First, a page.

LITTLE ROCK — As Arkansas' players strolled to the locker room Friday evening, more disappointed than tired, LSU fans began a chant of "BCS! BCS!"

The crowd was lobbying for the Tigers to get invited to a top-tier bowl game. But it might as well have been a swan song for the No. 5 Razorbacks.

Arkansas entered War Memorial Stadium with the hope of keeping its slim national championship hopes alive, as well as improving on its No. 6 standing in the Bowl Championship Series.

But those plans were dashed with a 31-26 loss to No. 9 LSU in front of a crowd of 55,833. The winning streak is over. The talk of playing for a national title has stopped. And the Golden Boot trophy is headed back to Baton Rouge.

"That took us out of a national championship race, so now we've just got to come out here and play for the SEC championship," said Arkansas running back Darren McFadden, who rushed for 182 yards rushing and two touchdowns in the losing cause.

The Razorbacks (10-2, 7-1 Southeastern Conference) gave up too many big plays, quarterback Casey Dick didn't complete enough passes and the team's late drive for the potentially game-winning touchdown fell short against the Tigers.

As a result, Arkansas ended its otherwise impressive regular season on a low point. The players had to deal with their first loss since getting embarrassed 50-14 to No. 3 Southern California in the Sept. 2 season opener.

And the Razorbacks must quickly turn around following their first SEC loss of the season and get ready to face No. 4 Florida in the SEC Championship Game in Atlanta next Saturday.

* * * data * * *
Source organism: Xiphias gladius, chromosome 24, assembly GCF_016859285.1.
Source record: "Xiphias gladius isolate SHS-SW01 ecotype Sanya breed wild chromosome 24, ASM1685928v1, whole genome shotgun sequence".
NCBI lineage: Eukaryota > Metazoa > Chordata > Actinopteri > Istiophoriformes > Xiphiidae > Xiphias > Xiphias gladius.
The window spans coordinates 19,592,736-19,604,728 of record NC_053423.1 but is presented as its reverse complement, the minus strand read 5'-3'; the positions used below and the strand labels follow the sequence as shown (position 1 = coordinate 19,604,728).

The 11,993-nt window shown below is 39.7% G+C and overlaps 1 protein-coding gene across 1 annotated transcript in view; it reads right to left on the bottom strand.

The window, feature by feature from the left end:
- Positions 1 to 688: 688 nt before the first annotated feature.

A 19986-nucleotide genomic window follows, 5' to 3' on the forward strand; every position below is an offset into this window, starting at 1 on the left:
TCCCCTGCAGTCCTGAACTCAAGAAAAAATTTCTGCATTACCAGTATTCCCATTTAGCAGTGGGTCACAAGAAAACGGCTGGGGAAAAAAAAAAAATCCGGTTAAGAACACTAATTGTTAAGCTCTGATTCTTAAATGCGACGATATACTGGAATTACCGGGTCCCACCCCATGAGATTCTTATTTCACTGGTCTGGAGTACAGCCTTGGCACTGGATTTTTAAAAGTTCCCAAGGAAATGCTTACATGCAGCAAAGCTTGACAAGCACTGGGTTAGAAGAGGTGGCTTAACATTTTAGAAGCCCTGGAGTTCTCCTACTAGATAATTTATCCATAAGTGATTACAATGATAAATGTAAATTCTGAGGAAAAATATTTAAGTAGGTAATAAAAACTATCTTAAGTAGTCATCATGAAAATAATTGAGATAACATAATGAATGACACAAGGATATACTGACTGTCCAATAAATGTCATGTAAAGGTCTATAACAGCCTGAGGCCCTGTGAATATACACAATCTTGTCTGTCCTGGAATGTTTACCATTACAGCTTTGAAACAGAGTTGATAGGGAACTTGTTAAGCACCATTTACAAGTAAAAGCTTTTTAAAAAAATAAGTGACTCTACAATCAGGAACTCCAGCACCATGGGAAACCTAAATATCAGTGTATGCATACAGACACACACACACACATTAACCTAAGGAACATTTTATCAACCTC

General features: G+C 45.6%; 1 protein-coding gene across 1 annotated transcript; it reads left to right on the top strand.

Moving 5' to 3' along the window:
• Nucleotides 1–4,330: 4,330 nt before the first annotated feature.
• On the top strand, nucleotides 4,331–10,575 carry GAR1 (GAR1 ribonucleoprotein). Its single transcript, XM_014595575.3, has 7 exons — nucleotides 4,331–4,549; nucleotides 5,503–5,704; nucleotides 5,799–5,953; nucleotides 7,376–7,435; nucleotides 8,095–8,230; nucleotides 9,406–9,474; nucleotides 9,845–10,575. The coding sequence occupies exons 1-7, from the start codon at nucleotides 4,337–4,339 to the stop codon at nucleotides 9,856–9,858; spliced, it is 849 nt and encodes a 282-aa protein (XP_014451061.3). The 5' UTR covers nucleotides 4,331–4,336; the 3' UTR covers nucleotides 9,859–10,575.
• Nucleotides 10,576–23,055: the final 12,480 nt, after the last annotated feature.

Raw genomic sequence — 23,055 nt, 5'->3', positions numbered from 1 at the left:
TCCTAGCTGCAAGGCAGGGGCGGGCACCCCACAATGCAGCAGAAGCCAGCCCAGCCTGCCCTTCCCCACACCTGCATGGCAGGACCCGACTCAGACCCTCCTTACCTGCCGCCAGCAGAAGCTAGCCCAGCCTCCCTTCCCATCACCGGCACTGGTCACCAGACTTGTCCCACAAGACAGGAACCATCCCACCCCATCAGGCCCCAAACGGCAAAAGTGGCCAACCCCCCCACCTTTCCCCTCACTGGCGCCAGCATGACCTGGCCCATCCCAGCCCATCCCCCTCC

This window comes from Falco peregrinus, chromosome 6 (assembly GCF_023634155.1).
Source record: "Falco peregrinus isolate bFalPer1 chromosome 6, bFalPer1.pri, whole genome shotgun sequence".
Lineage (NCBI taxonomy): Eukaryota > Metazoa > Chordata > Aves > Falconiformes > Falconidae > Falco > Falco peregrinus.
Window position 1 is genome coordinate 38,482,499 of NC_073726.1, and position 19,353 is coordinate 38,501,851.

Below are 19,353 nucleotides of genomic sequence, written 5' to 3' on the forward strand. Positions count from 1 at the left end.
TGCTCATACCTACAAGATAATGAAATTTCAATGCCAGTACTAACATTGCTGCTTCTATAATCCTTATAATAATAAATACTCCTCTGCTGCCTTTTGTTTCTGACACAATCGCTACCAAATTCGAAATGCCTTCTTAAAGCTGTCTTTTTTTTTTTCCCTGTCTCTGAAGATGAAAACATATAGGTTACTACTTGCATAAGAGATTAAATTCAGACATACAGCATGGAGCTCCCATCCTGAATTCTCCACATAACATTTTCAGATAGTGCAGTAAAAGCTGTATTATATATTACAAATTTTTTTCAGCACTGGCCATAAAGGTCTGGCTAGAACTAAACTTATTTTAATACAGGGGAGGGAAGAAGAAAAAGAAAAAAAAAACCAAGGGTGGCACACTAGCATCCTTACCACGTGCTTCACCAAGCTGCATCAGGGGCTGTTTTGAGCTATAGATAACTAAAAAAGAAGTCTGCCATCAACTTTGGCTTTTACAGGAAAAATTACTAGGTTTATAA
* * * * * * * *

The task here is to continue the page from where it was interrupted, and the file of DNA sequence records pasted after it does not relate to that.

"We're still champions, and we know we're truly the champions," Arkansas defensive end Jamaal Anderson said, referring to the team's place atop the SEC West. "We can't let this get to us because we have a game next week.

"A few people are down, but we'll be fine in the morning."

But the hangover from Friday's loss could take a little longer to get over. It was a three-hour and 18-minute loss that left some Arkansas' players looking disheveled in the locker room afterward.

And Arkansas coach Houston Nutt had to address his quarterback situation after Dick struggled through his worst game as the starting quarterback.

The sophomore completed only 3 of 17 passes for 29 yards with one touchdown and one interception, and the offense stalled too many times against LSU's top-ranked offense.

It didn't matter that McFadden and Felix Jones each rushed for more than 100 yards.

"It was a rough day," Dick said. "They're a fantastic defense. They're big, they're fast, they're physical and they did a lot of things to put them into some good situations.

"But we still missed some big opportunities that would have helped us out."

There was Dick's interception early in the fourth quarter that led to a quick touchdown by the Tigers. There was Trindon Holliday breaking off a 92-yard kickoff return on the ensuing kickoff following an 80-yard touchdown run by McFadden.

And then there was Dick throwing four straight incompletions on the team's final drive in the final two minutes to snap Arkansas' 10-game winning streak.

"I'd love to have a couple of plays back, maybe a kickoff back," Nutt said. "(We) can't turn the ball over on our part of the red zone and let them go 15 yards. That's too many gifts, too easy for a good football team.

"You don't have to help good football teams."

As LSU coach Les Miles sees it, his team might be more than just good. It might be the best in the SEC West in spite of Arkansas heading to next week's championship game.

"Ruining undefeated seasons is not why we're playing," Miles said. "... The (SEC) West division champion is the Arkansas team, but I'm not certain who the best is."

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